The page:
The book juxtaposes two strands of Alex’s life, so that her childhood days are weaved into the story set in the present. The language is rich, the point of view intimate, the characters intriguing and the plot wholesome. The author has managed to create an obnoxious, selfish character that’s both believable and engaging. Unfortunately, the pacing of the story was too slow for me, which made my reading experience less enjoyable than I would have hoped and so I can only give it a 3* rating. But if you enjoy slow-burners, please don’t let me put you off.

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Rosie’s Book Review Team #RBRT Cathy reviews My Grandfather’s Eyes by Bev Spicer

Today’s review comes from Cathy, she blogs at


Cathy chose to read and review My Grandfather’s Eyes by Bev Spicer


Alex’s story is told, in the first person and present tense and draws the reader into her world of extremely well drawn and distinct, albeit not always likeable, characters that surround her. The narrative begins with the death of Alex’s grandfather, his funeral and the first signs that maybe something about this family is slightly skewed. The heated words Alex overhears exchanged between her mother and father later that night unnerve her although she’s not sure why.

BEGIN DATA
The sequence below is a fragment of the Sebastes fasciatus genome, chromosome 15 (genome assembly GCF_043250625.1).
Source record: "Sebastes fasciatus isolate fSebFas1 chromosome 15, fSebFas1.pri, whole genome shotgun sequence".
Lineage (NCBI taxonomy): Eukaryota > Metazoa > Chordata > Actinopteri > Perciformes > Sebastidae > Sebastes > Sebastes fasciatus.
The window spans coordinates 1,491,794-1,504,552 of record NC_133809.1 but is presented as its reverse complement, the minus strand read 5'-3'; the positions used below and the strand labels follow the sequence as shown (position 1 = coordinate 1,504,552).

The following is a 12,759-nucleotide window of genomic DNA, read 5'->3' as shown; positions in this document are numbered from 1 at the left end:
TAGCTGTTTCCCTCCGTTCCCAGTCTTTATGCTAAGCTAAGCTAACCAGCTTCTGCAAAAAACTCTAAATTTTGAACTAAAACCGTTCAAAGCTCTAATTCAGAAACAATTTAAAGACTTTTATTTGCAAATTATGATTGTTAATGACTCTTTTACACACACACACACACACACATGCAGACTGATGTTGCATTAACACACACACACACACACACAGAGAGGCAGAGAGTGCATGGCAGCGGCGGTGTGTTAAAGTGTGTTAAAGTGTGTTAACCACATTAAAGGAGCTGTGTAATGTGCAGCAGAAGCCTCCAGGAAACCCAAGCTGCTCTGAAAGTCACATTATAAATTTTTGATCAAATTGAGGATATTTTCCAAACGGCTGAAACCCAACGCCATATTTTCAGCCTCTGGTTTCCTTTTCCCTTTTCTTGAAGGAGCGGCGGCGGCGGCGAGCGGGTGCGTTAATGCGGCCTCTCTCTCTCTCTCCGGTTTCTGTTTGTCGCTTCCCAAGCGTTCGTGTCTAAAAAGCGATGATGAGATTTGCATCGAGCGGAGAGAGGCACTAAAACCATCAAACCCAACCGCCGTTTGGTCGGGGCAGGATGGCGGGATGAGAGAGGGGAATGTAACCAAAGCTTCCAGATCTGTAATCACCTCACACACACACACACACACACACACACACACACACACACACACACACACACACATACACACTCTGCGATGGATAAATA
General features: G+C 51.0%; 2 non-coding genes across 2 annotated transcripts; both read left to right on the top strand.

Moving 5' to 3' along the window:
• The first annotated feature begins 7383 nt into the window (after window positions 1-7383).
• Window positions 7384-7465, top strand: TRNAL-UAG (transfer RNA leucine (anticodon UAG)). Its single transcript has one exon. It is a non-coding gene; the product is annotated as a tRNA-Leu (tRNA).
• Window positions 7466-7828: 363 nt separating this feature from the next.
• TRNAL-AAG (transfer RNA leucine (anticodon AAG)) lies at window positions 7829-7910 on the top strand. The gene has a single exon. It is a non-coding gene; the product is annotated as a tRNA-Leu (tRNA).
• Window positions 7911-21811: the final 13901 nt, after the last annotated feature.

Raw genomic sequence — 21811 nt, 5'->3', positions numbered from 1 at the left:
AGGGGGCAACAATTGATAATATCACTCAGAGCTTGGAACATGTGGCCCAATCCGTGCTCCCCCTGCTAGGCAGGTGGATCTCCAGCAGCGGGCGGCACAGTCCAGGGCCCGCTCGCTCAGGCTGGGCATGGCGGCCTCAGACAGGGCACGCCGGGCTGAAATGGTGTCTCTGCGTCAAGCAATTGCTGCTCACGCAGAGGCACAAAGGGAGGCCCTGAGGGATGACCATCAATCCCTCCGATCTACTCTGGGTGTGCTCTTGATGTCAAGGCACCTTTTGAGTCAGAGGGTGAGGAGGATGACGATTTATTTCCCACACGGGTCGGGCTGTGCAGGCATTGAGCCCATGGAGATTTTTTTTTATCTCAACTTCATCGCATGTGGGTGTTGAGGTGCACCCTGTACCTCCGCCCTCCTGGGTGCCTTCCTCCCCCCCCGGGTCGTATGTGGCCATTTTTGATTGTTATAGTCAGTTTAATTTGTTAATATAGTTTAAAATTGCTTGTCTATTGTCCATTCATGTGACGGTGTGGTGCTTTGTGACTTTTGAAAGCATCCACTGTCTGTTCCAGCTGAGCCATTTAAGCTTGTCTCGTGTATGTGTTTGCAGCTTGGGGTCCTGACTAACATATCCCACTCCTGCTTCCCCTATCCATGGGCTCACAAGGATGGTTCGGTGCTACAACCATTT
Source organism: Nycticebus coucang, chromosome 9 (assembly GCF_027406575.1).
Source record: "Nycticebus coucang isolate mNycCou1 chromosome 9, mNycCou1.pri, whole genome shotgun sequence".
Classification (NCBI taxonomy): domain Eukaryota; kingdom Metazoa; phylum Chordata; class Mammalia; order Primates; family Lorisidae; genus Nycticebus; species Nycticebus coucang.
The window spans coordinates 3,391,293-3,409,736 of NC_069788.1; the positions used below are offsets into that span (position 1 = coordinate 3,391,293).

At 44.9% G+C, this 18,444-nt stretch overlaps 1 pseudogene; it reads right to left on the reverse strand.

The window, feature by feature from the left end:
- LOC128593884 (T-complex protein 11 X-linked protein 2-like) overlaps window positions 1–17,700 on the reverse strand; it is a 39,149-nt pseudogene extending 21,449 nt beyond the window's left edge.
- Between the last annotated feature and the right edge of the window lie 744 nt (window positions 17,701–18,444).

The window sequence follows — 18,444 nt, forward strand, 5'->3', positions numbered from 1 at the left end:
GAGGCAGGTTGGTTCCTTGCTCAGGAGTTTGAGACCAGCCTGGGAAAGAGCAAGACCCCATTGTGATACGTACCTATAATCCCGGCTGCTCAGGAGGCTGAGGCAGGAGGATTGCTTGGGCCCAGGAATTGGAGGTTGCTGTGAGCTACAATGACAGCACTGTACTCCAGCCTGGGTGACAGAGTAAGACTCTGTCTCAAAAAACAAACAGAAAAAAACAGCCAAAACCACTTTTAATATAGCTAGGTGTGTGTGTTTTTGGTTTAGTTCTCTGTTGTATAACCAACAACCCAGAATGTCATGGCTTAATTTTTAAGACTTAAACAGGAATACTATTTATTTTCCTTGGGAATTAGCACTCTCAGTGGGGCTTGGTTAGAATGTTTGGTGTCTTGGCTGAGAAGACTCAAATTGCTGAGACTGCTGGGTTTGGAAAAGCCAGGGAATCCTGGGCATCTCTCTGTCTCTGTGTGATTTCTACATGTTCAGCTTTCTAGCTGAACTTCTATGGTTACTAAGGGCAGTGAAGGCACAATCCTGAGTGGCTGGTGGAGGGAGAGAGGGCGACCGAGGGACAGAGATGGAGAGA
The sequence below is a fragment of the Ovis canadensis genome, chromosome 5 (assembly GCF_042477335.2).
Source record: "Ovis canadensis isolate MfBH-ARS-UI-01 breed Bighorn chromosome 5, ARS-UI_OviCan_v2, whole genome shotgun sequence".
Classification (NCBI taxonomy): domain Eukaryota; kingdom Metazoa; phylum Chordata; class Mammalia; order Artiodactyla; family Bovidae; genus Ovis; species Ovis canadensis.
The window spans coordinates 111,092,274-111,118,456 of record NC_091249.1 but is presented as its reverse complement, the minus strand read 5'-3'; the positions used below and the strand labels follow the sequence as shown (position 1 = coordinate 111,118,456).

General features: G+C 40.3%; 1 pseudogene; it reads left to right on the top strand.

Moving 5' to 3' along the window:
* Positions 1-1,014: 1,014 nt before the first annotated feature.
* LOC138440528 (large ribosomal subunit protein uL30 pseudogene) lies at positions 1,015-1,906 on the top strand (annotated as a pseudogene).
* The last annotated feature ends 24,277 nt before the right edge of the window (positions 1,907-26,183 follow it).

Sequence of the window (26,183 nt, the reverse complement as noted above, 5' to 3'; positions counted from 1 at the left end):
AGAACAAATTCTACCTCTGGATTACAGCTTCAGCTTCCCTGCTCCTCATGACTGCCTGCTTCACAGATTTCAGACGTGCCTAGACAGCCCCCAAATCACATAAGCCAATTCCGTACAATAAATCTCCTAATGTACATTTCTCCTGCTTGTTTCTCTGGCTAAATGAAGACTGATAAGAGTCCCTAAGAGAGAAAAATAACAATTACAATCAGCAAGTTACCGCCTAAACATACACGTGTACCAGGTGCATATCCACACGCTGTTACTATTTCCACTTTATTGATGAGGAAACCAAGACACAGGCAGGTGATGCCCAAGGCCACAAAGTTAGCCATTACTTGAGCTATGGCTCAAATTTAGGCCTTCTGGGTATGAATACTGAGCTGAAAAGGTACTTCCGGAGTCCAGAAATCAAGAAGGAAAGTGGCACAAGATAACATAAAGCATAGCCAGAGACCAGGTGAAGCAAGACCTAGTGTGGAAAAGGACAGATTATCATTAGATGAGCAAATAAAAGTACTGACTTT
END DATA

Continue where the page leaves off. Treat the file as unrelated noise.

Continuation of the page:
And then, back to the present where Alex’s husband, Richard, is in hospital in a critical condition as Alex waits for news. Thereafter the timeline alternates between past and present giving an insight into Alex’s sometimes irrational thoughts and feelings, or rather the lack of them, since she was a young child.

Alex’s physical appearance, and how it affects herself and others, may have sown the seeds for her heartless, and sometimes callous, behaviour but whatever the reason there are only two people she loves; her grandfather and her best friend since childhood, Lizzy. She selfishly manipulates situations and people, without conscience, to achieve her own desires regardless of any negative effects.

From the beginning of the story it’s apparent Alex has done something appalling but as the story progresses her cold and calculating nature becomes more and more obvious. It’s as though sentiments skim the surface, she does what is expected, and not much actually touches her. She’s always distant and detached and marries Richard with that same mindset, although he loves her deeply. Only her very strong feelings for Lizzy and her grandfather break through the barriers.

It’s an extraordinary novel, given the content, the original take on the main protagonist and making her mostly unlikable and difficult to warm to, as well as the excellent writing leading into ever more complex and multi layered plot lines. The family skeletons are revealed in such a way as to make reading compulsory with the need to know. And, although initially I felt some measure of sympathy for the young Alex, I couldn’t really maintain it. The characters are very well-developed and intertwined in an intensely powerful and dark psychological drama.